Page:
Similarly, there are many people who used to identify as gay and now identify as straight. For example, Parents and Friends of Gays and Exgays, an organization committed to helping ex-gays and parents and friends of gays who want help, hope, and community, has on its website the video-recorded testimony of 23 such people, each telling their story of how they came to identify as ex-gay. See PFOX, “Personal Stories” available at http://www.pfox.org/personal-stories/. Another example is Christopher Doyle, who proudly identifies as ex-gay. See “Meet Christopher Doyle,” International Healing Foundation, available at http://www.comingoutloved.com/meet-christopher- doyle. Mr. Doyle has appeared on the Dr. Oz Show, publicly identifying himself as an ex-gay and discussing SOCE therapy. See The Dr. Oz Show, “From Gay to Straight? The Controversial Therapy,” November 28, 2012, available at http://www.doctoroz.com/episode/gay-straight-controversial-therapy.
This sort of change is so well recognized that the American Association for Retired People (AARP) recently published an article telling the stories of some senior adults who changed their sexual attractions and identifications over time. Dr. Pepper Schwartz, “Can Sexual Preference Change With Age?” AARP, June 13, 2014, available at http://www.aarp.org/home-family/sex-intimacy/info-2014/gay-lesbian-sexual-preference- schwartz.html?intcmp=AE-HOME-TOENG-TOGL. The article notes that some who identify as heterosexuals experience same-sex attractions as senior adults, while some who identify as gay or lesbian experience opposite-sex attraction.
There is no evidence that SOCE reparative therapy is harmful, but much evidence that it is helpful for some who experience unwanted same-sex attraction.3 This evidence, together, indicates that some people experience a change in their sexual orientation. It also indicates that some who seek to reduce or eliminate unwanted same-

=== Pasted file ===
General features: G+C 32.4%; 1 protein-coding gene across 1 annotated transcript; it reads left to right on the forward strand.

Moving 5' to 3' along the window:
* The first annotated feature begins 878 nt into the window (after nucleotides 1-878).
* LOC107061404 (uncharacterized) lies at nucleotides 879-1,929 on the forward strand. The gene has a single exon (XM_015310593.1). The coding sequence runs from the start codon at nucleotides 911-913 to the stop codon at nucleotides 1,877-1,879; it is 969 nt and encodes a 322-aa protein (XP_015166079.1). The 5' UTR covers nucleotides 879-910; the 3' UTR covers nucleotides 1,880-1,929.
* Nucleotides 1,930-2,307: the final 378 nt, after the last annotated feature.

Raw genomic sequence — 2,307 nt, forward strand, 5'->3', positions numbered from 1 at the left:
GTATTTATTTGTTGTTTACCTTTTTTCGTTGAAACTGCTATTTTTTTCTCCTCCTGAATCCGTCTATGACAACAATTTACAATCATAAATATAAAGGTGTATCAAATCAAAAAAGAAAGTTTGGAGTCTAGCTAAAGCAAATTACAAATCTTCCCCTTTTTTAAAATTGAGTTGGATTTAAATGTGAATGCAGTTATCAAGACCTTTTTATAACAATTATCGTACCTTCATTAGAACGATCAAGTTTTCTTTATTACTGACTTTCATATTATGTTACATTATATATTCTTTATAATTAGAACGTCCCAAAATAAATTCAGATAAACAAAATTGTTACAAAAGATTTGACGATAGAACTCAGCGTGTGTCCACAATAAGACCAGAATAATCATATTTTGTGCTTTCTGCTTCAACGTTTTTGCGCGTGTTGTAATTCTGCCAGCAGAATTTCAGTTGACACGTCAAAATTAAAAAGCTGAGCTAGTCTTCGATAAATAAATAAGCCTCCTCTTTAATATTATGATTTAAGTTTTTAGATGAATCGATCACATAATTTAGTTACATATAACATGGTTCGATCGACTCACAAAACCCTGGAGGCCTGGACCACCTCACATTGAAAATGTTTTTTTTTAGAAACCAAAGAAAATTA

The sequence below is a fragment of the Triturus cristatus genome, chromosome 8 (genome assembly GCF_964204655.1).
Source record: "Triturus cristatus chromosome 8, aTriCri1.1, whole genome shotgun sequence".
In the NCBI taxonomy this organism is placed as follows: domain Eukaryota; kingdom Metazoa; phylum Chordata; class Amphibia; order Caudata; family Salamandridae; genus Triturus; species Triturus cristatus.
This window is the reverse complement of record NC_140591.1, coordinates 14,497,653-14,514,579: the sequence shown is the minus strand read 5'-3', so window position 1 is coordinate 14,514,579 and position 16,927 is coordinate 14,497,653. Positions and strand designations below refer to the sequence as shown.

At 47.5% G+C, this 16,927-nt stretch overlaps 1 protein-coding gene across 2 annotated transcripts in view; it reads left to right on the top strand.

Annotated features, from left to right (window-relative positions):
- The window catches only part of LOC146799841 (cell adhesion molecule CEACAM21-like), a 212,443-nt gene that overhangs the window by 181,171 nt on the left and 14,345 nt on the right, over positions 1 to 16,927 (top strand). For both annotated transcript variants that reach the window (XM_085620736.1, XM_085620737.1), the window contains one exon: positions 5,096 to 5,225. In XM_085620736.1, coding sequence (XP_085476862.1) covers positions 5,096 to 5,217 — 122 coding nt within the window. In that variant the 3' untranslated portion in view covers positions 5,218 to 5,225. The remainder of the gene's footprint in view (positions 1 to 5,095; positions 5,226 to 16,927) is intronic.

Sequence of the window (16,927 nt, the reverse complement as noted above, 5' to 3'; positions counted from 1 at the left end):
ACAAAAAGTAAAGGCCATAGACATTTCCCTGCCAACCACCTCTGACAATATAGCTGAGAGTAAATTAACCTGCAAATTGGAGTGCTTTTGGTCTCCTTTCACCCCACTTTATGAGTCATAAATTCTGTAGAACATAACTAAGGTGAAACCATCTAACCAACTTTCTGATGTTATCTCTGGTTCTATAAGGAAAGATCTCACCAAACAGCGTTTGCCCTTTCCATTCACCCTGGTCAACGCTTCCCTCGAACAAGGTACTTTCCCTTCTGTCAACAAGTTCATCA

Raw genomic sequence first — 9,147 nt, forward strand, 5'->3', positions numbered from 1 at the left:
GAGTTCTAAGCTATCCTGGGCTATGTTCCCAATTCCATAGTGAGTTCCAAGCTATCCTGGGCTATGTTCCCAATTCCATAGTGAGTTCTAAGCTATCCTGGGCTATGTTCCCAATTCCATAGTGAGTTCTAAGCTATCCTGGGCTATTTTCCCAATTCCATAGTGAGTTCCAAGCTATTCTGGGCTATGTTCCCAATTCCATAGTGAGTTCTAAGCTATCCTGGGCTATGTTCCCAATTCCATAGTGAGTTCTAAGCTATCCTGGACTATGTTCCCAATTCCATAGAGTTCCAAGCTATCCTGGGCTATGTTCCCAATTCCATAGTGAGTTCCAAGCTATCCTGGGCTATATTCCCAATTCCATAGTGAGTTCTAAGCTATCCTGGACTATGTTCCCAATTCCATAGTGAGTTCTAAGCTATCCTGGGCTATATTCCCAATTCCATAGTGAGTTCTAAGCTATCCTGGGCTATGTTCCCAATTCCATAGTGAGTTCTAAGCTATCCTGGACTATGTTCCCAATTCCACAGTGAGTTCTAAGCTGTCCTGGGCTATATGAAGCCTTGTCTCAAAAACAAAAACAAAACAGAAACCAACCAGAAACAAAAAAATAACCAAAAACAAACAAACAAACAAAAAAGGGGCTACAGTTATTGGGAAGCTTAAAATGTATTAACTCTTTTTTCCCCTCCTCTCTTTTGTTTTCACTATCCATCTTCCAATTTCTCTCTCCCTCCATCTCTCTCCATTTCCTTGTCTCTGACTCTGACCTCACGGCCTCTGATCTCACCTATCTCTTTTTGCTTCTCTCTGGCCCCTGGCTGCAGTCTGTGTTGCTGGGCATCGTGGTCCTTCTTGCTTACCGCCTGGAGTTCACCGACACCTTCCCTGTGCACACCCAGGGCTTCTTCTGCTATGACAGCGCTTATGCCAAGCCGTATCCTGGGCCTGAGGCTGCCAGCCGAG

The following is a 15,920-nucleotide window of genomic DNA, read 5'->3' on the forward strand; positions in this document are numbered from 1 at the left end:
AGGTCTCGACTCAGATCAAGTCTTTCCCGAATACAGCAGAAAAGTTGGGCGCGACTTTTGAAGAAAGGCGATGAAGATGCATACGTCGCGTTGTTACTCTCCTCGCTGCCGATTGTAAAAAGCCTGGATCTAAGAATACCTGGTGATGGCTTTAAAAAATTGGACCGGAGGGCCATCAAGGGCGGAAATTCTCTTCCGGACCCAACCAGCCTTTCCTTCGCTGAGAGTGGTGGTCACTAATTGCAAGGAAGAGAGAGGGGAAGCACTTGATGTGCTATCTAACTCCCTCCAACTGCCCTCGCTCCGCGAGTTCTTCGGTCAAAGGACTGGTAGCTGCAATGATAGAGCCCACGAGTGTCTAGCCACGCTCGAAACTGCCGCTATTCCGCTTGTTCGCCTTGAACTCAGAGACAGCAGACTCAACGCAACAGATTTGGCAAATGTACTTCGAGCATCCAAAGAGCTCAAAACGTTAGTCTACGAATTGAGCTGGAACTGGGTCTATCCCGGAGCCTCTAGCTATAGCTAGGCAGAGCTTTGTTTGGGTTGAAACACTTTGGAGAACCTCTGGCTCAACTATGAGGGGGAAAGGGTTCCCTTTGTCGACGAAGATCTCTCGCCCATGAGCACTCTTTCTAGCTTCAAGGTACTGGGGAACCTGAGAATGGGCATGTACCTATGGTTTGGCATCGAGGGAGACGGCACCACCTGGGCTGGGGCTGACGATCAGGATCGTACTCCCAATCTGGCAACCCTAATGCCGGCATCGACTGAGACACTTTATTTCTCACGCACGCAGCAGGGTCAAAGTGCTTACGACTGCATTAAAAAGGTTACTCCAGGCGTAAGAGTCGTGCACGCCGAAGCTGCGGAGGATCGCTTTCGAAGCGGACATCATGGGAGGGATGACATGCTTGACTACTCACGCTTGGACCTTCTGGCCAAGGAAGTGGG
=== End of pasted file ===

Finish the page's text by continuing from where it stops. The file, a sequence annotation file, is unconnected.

3 Patients who benefit from reparative therapy report that they enhanced their gender identities; learned how to integrate with peers at school; and found solutions that were in keeping with their beliefs. Critics of reparative therapy feel that they were misinformed about realistic outcomes and misled with unsubstantiated theories. They felt pressure to be heterosexual, and they blamed themselves for not changing. Catholic theologian Joshua Gonnerman warns that the “offer of orientation change can be an . . . idol in which all of one’s hope is placed” and that “the failure to change sexual orientations can easily shatter someone who placed her hope in heterosexuality.” Gonnerman reminds us that chastity is the sexual ethic that the church demands, not heterosexual functioning.
sex attraction through SOCE therapy are able to do so. There have been no studies indicating that SOCE therapy is dangerous. There is simply no reason for Colorado to ban a therapy that can help some of those with unwanted same-sex attraction.
HB 16-1210 interferes with patients’ right to choose the reparative therapy that best furthers their therapeutic goals.4 The Supreme Court has explained that“[t]he citizen is entitled to seek out or reject certain ideas or influences without Government interference or control.” United States v. Playboy Entm’t Grp., Inc., 529
U.S. 803, 817 (2000). Patients, including minor patients and their parents, should have the right to self-determination. That is, they should be allowed to seek therapy from a licensed counselor for unwanted same-sex attraction. HB 16-1210 will deprive them of that freedom.
The child with unwanted same-sex attraction will still have that attraction if HB 16-1210 is enacted. But now he or she will be unable to seek help from a licensed therapist for his or her attraction. This will deprive such children of the counseling and counselors of their choice, thereby infringing on their right of self-determination and violating their dignity. Minor patients and their parents should be able to choose the therapy that they believe is best for them. And they should be able to choose the therapist that they believe is best to provide their chosen therapy. HB 16-1210 needlessly and unwisely interferes with this freedom of choice.
HB 16-1210 is unconstitutional under the First Amendment and Article II, section 10, of the Colorado Constitution. It engages in impermissible viewpoint discrimination with regard to speech, allowing only the government’s preferred speech. It also is an impermissible content-based speech regulation